Gamers – why the stereotypes no longer apply

The past six years have seen the gaming industry changing at an exponential rate, with a literal and figurative corresponding change to the face of gaming.

Gaming was once the domain of a small handful of companies servicing a niche audience largely composed of teenage males, but by 2016 the market was worth in excess of $30bn.

The explosion in popularity of PC gaming has resulted in many new software and hardware competitors entering the marketplace, creating new challenges and innovation in addition to helping to reduce costs, which has, in turn, enticed more newcomers into the world of gaming.

There are many versions of gaming available on several different platforms, including online casinos, with some of the best online casinos in the Garden State being found at americastopcasinos.com. The most popular online casinos include the Golden Nugget Casino, Borgata Casino, Tropicana Casino and Resorts Casino and there are many different games to play on such sites such as blackjack, roulette, slots and video poker.

If gaming has changed, so too has the perception of gamers themselves. The gamer of today is not a stereotyped teenage nerd playing all alone in the basement. In fact, gamers are more likely to be married coworkers with kids of their own, spouses, friends, brothers and sisters. The days when being known as a “gamer” was a derogatory slur are well and truly over in 2020.

Where once the assumption was that a gamer was a lazy youth who was wasting their time on an unproductive and useless hobby, this opinion has gradually begun to change as gaming becomes more and more mainstream.

In the age of the coronavirus pandemic, video gaming has become an ever more accepted method of fostering social connections.

Most of the really popular games in the world are actually very social and require a good deal of cooperation and teamwork, and there are just as many female gamers as there are males.

Gaming has not only made it easier to keep in touch with family and friends during lockdowns, and in a less formal fashion than making Skype calls, but has also helped to foster the creation of friendships between people on opposite sides of the world.

Video games can also serve as a useful distraction from the stresses of the real world, particularly given the times we live in.

There are even some video games that have been specifically designed to promote wellness activities such as the likes of self-care and breathing.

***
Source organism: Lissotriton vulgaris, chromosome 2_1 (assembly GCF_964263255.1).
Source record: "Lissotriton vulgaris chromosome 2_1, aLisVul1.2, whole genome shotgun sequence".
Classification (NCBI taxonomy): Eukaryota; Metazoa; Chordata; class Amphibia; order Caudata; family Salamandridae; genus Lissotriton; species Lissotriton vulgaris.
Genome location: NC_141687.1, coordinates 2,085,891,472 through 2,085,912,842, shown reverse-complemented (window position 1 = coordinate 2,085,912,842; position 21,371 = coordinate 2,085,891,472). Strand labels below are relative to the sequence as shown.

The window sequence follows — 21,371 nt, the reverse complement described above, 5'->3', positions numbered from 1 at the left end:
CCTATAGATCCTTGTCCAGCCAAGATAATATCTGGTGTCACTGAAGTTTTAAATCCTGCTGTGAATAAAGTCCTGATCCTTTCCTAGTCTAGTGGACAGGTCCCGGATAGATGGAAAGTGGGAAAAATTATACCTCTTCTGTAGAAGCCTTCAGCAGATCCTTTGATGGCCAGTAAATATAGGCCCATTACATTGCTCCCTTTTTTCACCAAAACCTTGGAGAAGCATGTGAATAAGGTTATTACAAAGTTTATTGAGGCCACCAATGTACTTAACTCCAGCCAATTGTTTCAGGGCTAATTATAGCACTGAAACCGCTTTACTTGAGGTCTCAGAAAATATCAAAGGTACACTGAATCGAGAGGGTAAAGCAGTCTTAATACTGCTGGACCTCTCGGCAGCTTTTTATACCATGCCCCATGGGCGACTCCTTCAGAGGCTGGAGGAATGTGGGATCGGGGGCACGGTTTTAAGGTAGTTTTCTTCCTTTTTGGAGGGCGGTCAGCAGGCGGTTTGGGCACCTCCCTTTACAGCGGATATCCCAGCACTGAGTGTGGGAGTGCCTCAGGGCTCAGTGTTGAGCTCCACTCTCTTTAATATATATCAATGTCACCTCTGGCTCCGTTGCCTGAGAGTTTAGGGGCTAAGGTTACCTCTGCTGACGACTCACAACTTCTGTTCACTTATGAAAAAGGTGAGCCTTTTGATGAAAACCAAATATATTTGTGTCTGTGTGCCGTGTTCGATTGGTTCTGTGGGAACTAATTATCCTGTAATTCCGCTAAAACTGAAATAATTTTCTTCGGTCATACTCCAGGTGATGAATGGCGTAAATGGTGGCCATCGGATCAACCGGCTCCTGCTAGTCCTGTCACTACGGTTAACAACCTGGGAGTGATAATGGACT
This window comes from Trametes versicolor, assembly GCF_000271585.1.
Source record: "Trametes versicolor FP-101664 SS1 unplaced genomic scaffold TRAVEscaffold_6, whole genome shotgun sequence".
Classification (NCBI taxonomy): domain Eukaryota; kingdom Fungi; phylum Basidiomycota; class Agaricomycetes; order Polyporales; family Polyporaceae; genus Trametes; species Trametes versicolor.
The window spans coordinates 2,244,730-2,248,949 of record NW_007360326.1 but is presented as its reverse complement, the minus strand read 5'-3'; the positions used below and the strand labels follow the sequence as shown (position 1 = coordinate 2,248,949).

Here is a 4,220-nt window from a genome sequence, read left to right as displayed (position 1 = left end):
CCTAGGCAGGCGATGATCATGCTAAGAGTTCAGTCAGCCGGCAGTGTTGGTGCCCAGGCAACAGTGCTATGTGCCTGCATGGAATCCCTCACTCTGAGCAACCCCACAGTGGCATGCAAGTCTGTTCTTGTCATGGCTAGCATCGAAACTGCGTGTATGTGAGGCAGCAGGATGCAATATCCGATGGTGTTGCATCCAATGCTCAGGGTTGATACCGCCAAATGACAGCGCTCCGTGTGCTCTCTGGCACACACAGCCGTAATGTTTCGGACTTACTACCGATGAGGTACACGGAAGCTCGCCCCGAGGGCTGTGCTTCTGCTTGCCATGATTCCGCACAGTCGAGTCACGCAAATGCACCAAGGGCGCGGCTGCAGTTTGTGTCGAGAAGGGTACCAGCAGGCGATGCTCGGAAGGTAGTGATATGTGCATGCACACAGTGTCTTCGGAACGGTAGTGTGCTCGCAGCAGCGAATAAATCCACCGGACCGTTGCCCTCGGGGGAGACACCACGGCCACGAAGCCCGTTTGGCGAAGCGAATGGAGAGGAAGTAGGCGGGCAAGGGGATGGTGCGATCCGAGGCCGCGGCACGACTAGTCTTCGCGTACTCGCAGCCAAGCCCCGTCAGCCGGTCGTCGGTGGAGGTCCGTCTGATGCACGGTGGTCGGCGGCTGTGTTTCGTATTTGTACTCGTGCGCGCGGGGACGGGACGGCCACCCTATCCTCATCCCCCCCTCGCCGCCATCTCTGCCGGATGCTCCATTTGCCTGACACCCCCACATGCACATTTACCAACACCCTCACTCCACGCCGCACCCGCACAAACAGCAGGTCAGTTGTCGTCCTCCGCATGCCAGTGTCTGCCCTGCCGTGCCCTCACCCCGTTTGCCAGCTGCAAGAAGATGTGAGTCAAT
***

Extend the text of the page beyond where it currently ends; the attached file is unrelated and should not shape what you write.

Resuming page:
The gaming community has grown exponentially in diversity, inclusiveness and size, fueled by PC gaming rig innovations and the rise in popularity of e-sports.

Gamers are never backwards about coming forwards with their enthusiasm for their hobby either, often introducing friends and family members to the gaming world.

There are many different reasons why people become gamers.

Relaxing, relieving stress or just passing the time are all common reasons, and some of the top players have even been able to make a very good living out of it.

Gaming has become a community that accepts anyone who is interested in the hobby, and for the most part players are interested in the skill level of other gamers that they are matched with, with little interest in their ethnicity, sexual orientation, gender or political views.

The stereotype about gamers being recluses who have no life outside of their hobby has also been well and truly squashed in recent years. Most gamers have busy lives and spend time with family and friends and have other hobbies and interests such travelling, reading, writing and listening to music.

Some stereotypes have even changed as recently as this year. Just two years ago, the World Health Organization (WHO) was classifying “gaming disorders” as a form of addictive behavior.

However, in 2020, WHO went so far as to create a hashtag Twitter campaign called #PlayApartTogether that encouraged online socialization for youth in order to help stop the spread of the coronavirus by interacting in person.

The negative stereotypes have also decreased alongside a greater understanding of the positive benefits that gaming can bring, such as honing useful skills.

Research and the anecdotal evidence of gamers themselves suggest that gaming results in an increase in skills in strategic thinking, reaction time and hand to eye coordination.

Research has even suggested a correlation between teenagers who are avid gamers and those who scored better than average results in reading, science and math exams.

Advanced gamers are also more likely to have better technological skills than those who do not game at all.

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